MTHFR: 1298 A>C (Glu429Ala)

The mutation results in reduced MTHFR enzyme activity and predisposes to cardiovascular diseases. With the co-occurrence of the MTHFR 677 C>T polymorphism, it may contribute to the development of ischemic stroke and a slight increase in homocysteine levels. In women, it entails a 2-3 times higher than average risk of foetal neural tube defects.


MTR: 2756 A>G (Asp919Gly) (methionine synthase)

It can increase the risk of cardiovascular diseases and coronary artery diseases.

MTRR: 66 A>G (lle22Met) (methionine synthase reductase)

It may increase the risk of developing cardiovascular diseases and hyperhomocysteinemia.

In the case of patients carrying the mutation, it is important to support folic acid metabolism as folic acid consumption can reduce the risk of developing cardiovascular diseases and foetal neural tube defects. Foods rich in folic acid are, for example, spinach, Brussels sprouts, asparagus, broccoli, green peas, red beans, kale, avocado, other leafy vegetables and legumes, bananas, papaya.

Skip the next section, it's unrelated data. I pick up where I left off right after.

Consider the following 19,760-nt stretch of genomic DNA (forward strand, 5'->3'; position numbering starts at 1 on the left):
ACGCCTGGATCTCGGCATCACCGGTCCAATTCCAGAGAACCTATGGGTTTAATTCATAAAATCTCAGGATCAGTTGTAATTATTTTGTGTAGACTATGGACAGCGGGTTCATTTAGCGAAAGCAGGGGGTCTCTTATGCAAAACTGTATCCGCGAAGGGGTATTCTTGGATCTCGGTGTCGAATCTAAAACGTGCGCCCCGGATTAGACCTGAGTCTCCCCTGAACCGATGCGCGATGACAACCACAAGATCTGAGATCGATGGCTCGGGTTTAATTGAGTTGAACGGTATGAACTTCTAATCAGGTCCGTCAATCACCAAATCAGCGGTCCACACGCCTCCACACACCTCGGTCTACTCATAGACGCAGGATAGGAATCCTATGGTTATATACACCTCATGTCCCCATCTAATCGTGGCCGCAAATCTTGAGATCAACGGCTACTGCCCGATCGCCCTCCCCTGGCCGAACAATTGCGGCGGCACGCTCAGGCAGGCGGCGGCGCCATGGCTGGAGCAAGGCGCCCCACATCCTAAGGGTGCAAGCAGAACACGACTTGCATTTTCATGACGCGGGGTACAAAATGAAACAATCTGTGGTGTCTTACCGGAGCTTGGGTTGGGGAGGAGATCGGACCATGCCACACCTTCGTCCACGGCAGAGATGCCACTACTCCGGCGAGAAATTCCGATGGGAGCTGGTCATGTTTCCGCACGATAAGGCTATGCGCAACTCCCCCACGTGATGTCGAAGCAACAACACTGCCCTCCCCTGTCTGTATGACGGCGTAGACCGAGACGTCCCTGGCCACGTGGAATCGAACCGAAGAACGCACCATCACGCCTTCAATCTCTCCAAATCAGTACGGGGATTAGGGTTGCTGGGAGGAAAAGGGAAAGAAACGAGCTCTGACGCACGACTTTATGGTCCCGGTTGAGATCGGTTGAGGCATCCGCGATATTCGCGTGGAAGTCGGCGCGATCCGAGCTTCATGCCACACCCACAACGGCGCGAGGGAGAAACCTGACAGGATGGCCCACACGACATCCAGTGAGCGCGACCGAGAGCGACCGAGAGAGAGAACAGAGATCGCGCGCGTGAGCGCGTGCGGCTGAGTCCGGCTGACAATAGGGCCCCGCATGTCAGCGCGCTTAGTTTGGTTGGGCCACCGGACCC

While the laboratory test for predisposition to thrombosis (thrombophilia) examines congenital and acquired coagulation disorders, the MTHFR (C677T, 1298C, MTRRA2756G, MTR A66G) genetic test helps screen for genetic predisposition to arterial and venous thrombosis, thereby contributing not only to improving an individual’s health, but the risk of foetal death in pregnancy can also be avoided.

The assay is suitable for detecting a mutation in the MTHFR (C677T, 1298C, MTRRA2756G, MTR A66G) gene.

What is thrombosis?

Thrombosis is a disease in which a blood clot (thrombus) forms in the veins, which can partially or completely block the blood flow. The formation of blood clots is caused by a coagulation disorder.